One extra word of caution; it can be very easy to try and force the knife under the print with lots of pressure. This will work, eventually – but as I’ve found out, it can also slip and ram the business edge of the putty-knife into your hand. Obviously, this is not recommended. I recognized that when I did this, I was in a rush because I wanted to start another print and was short on time. In retrospect, I should’ve just waited because I hurt myself, and I damaged the print. All-in, a colossal waste of time.
After the print has been successfully removed from the build plate, I dunk it into a container of warm water. Using a large brush I clean as much excess resin off as possible. I also start snapping off the supports (since the contact point is usually very small, this is easy to do by hand). Over time the water will become pretty gross – I transition this to the large glass jars I have, and refresh with new water. Eventually, the print will be clean and mostly support free. The remaining support chunks I’ll remove after final curing.
Update 04/22/2021: I’ve been doing some reading on this process, and most guides seem to agree always use fresh water and continually flush the model. Some recommend also giving it a quick dunk in Isopropyl alcohol, even if you’re using water washable resin. Resin particles that makes the water cloudy will accumulate on the print if you aren’t using clean water, and cause surface imperfections.
I then lay the pieces out to dry, removing excess water with a paper towel. I’ll let these dry fully before the final curing process. Once they’re dried, I use the Elegoo Mercury to final cure the pieces. Basically, there’s a sunlight powered turntable inside and when the UV strips turn on, the turntable spins automatically. You tell the Mercury how much time you want, and press go. Once the curing is done, the print should be ready for sanding and paint if desired.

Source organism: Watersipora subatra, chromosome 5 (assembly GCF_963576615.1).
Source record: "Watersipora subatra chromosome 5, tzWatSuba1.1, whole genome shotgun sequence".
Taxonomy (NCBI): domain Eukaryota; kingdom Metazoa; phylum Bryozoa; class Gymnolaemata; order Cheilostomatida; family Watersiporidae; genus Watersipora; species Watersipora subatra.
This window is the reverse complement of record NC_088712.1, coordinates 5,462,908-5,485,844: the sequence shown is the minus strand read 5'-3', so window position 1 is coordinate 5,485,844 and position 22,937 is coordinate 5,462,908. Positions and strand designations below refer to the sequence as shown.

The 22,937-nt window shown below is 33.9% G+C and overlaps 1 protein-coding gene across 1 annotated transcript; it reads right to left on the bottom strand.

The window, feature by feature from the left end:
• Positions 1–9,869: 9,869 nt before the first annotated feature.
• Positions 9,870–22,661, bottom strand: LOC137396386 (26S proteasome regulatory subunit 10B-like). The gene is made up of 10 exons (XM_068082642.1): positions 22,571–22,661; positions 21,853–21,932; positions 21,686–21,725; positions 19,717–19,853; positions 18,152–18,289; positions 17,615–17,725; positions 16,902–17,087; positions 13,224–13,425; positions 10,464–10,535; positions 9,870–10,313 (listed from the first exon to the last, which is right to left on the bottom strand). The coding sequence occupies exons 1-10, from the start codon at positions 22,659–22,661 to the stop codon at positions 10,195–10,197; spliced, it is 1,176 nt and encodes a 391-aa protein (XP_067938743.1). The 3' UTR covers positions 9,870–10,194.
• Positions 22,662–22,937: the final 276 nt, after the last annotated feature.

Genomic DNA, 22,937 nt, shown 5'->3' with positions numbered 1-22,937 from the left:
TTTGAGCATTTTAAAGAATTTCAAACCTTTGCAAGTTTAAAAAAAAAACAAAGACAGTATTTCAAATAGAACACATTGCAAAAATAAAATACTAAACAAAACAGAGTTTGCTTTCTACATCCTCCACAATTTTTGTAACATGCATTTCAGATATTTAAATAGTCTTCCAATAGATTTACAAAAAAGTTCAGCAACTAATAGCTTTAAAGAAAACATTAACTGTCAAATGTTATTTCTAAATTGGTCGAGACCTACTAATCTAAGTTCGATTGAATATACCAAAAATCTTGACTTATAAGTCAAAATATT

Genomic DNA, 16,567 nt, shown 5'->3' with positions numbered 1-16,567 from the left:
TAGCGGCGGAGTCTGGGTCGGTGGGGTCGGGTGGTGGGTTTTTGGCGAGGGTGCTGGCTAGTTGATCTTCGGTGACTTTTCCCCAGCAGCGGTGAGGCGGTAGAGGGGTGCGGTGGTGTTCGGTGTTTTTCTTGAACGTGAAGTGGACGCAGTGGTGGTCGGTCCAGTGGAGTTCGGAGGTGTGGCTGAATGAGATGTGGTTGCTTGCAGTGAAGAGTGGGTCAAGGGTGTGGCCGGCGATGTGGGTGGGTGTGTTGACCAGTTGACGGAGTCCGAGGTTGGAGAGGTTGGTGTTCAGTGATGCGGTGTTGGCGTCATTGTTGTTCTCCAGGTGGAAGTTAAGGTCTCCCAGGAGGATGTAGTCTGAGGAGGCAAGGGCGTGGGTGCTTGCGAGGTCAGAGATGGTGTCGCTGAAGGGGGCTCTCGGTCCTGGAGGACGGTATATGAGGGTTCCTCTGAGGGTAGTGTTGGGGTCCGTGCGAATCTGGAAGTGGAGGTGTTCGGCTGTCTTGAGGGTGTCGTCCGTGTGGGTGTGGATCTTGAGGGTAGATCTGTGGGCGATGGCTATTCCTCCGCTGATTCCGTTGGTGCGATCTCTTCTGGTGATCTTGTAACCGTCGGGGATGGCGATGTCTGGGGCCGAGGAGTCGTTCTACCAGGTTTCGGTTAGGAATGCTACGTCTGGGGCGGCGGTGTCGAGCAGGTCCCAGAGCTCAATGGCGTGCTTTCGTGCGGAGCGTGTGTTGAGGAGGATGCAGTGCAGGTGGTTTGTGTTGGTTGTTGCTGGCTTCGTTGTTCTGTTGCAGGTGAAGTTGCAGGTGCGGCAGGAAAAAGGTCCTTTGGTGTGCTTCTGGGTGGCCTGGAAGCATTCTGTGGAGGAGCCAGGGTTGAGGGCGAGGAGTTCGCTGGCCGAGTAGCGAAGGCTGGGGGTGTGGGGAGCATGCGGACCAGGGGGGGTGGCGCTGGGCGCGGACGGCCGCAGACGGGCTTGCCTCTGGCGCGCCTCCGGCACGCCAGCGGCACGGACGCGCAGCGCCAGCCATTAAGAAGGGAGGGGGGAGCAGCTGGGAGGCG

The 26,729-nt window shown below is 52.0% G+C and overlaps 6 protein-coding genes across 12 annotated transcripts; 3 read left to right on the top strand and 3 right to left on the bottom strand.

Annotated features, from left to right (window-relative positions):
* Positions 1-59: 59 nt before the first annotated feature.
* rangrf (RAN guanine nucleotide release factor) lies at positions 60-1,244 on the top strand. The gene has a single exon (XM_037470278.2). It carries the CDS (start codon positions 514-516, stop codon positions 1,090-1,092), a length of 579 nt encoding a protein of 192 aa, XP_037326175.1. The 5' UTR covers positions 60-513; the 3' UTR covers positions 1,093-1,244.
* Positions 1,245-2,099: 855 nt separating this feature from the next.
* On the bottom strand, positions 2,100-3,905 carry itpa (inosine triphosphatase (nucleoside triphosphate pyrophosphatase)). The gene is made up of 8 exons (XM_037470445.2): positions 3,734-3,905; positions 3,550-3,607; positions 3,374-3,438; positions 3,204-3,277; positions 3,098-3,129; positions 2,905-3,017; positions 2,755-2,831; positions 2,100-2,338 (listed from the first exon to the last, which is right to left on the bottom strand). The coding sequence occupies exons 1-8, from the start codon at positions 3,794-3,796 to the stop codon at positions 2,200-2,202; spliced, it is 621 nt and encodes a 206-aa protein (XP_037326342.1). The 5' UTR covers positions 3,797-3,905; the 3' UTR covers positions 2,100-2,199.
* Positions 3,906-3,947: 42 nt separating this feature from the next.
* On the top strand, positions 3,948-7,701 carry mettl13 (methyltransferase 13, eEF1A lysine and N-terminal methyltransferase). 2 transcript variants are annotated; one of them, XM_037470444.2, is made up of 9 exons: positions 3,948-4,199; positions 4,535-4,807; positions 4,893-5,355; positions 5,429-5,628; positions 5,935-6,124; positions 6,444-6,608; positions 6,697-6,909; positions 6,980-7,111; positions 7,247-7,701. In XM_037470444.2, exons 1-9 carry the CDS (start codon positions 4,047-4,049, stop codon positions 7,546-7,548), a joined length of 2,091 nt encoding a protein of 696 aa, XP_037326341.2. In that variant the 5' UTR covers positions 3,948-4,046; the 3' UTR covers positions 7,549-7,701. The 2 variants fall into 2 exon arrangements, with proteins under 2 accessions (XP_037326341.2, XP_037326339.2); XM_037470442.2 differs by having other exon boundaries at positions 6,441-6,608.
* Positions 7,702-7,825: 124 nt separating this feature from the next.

How much time to use for the Mercury/curing process? This also seems to be heavily opinion based. Personally, I let the final curing go for 2.5 minutes to 5 minutes, depending on the size of the print. I’ve read of people recommending longer or shorter curing time; it’s one of those “you’ll have to see what works for you” things. I do know that everyone seems to agree that too long will make your print go yellow and make the resin very brittle. I’d recommend no more than 5 minutes, but I think it’d also depend on how large and complex the print is. Would love to hear if there’s an actual formula for this beyond “it depends”.
Something to note: Preparation is everything in this stage. If you leave excess liquid resin on the print during cleaning, it will turn hard during the curing process. Take the time to clean the print fully, and make sure to properly handle the resin and water when doing so. Obviously the temptation will be to just hold the print under the running tap, but this is extremely bad for the environment and should never be done.
Up next; a final recap of what I’ve learned and what I have planned for the future.
Throughout this series, I’ve been showing off the Barbarian Chieftan sculpt by Matt Gubser of Prophet Miniatures. I’m not affiliated with Matt or Prophet in any way, I just think it’s a great sculpt that prints well. You can find the .STL at Matt’s page on MyMiniFactory.